Pieces by Type
Cases & Controversies
Research & Publication
Issue 1 , Spring 2010
Court/Tribunal: International Criminal Tribunal for the former Yugoslavia
Case: Prosecutor v. Dragomir Milosevic
Date: November 12, 2009
Written by: Joseph Sellers
The Prosecutor’s sole ground for appeal was a challenge to the sentence imposed by the Trial Chamber. The Prosecutor argued for a life sentence. While the Prosecutor argued that the sentence in Milosevic’s case was inadequate when compared to the sentence of Stanislav Galic, the Appeals Chamber discounted the value of such comparisons because “the differences between cases are often more significant than similarities.” In the end, the Appeals Chamber found that the Prosecutor did not identify any discernible error in the Trial Chamber’s exercise of its sentencing discretion, and rejected the Prosecutor’s appeal. However, due the Appeals Chamber’s decisions to overturn certain aspects of the Trial Chamber’s decision, the Appeals Court reduced Milosevic’s sentence from 33 years to 29.
Pursuant to the Scheduling Order of October 15, 2009 and Rule 117(D) of the Rules of Procedure and Evidence of the Tribunal, the Appeals Chamber delivered its judgment in the case of the Prosecutor v. Dragomir Milosevic. The events giving rise to the appeals took place in the city of Sarajevo, Bosnia and Herzegovina, between August 1994 and November 1995. During that period, Dragomir Milosevic held the position of Commander of the Sarajevo Romanija Corps (“RSK”). The Trial Chamber found that the SRK soldiers under the command of Milosevic were responsible for continuously sniping and shelling the area of Sarajevo, which resulted in the death and serious injury of many civilians. The Trial Chamber thus found Milosevic guilty pursuant to Article 7(1) of the Statute of the International Tribunal for the Prosecution of Persons Responsible for Serious Violations of International Humanitarian Law Committed in the Territory of the Former Yugoslavia since 1991 (the “Statute”) on various counts. These counts included: planning and ordering the crimes of terror, as a violation of the laws or customs of war (count 1); and murder and inhumane acts as crimes against humanity, committed through sniping (counts 2 and 3) and shelling (counts 5 and 6). As a result of the guilty verdict on count 1, the Trial Chamber dismissed the charges of unlawful attacks against civilians (counts 4 and 7) as impermissibly cumulative on the grounds that the elements of the crime of unlawful attacks against civilians are fully encompassed by the crime of terror in count 1. The Trial Chamber imposed a sentence of 33 years imprisonment.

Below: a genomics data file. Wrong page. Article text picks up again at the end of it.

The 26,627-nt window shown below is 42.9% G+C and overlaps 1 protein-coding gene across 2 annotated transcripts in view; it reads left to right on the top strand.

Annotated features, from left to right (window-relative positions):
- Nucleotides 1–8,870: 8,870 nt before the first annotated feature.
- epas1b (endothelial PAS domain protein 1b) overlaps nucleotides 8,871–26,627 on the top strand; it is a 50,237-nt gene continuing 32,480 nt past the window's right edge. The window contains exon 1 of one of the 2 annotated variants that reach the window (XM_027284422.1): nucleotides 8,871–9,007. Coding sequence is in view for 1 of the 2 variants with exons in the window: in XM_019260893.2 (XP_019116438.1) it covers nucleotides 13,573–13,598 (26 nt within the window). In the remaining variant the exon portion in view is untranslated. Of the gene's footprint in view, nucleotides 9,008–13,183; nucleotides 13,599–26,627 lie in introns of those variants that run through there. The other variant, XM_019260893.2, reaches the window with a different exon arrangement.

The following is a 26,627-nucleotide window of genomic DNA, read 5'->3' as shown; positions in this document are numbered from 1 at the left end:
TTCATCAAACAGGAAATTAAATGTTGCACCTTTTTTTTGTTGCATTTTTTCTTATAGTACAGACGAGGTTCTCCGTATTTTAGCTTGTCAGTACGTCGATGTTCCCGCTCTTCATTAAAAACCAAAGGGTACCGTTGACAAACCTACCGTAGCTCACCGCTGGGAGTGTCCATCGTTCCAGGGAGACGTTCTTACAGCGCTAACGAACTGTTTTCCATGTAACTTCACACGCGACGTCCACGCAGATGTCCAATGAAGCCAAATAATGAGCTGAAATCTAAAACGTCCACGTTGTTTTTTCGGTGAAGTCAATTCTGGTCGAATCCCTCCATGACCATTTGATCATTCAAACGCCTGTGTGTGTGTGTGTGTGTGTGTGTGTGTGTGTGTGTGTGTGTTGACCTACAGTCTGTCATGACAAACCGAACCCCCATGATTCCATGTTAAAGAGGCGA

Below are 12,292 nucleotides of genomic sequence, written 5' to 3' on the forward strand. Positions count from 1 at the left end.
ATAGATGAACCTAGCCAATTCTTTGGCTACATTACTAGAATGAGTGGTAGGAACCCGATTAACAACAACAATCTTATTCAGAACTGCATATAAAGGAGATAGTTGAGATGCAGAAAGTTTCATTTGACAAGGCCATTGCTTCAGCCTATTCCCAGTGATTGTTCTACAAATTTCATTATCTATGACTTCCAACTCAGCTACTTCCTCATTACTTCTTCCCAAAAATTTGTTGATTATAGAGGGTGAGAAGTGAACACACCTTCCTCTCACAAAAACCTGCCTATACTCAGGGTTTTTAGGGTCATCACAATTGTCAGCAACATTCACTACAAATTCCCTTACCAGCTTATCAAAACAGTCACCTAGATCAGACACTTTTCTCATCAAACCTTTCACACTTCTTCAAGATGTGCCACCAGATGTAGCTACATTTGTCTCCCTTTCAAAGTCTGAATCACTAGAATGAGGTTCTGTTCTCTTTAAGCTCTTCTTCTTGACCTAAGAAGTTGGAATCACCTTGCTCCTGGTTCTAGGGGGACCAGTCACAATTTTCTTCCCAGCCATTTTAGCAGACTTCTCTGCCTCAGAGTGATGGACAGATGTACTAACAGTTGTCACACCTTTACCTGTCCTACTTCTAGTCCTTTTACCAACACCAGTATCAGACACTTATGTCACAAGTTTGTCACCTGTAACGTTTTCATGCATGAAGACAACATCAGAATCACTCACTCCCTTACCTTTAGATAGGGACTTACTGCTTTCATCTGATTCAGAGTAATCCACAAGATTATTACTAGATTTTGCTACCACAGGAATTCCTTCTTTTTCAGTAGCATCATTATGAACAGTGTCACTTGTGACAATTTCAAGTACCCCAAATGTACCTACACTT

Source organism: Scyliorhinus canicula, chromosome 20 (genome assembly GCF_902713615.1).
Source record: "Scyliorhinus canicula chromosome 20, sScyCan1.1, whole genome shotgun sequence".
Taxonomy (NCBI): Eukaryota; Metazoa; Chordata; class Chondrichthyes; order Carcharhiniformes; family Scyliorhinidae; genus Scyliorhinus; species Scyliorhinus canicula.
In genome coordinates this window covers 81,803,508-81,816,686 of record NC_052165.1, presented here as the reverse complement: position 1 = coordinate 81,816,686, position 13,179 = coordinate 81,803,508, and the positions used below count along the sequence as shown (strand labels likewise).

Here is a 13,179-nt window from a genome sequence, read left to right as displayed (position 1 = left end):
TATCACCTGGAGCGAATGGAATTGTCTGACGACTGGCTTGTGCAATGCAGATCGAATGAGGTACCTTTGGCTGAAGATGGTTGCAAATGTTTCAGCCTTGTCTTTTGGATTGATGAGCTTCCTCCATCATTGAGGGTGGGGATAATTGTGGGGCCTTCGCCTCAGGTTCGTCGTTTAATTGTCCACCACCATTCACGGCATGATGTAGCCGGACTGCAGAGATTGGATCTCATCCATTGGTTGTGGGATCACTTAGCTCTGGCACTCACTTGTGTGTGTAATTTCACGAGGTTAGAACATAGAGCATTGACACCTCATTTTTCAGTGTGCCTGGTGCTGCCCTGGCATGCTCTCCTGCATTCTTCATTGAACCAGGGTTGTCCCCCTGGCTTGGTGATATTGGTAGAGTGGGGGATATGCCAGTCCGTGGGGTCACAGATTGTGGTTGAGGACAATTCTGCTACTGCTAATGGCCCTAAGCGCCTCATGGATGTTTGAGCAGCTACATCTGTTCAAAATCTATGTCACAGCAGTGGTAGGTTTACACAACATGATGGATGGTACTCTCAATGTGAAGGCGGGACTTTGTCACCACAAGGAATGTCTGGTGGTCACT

Both parties appealed the Trial Judgment. Milosevic appealed on 12 grounds, and the Prosecutor appealed on a single ground. On the basis of his appeals, Milosevic requested that the Appeals Chamber acquit him of all charges. The Prosecutor appealed against the sentence and requested that the Appeals Chamber increase the sentence to life imprisonment.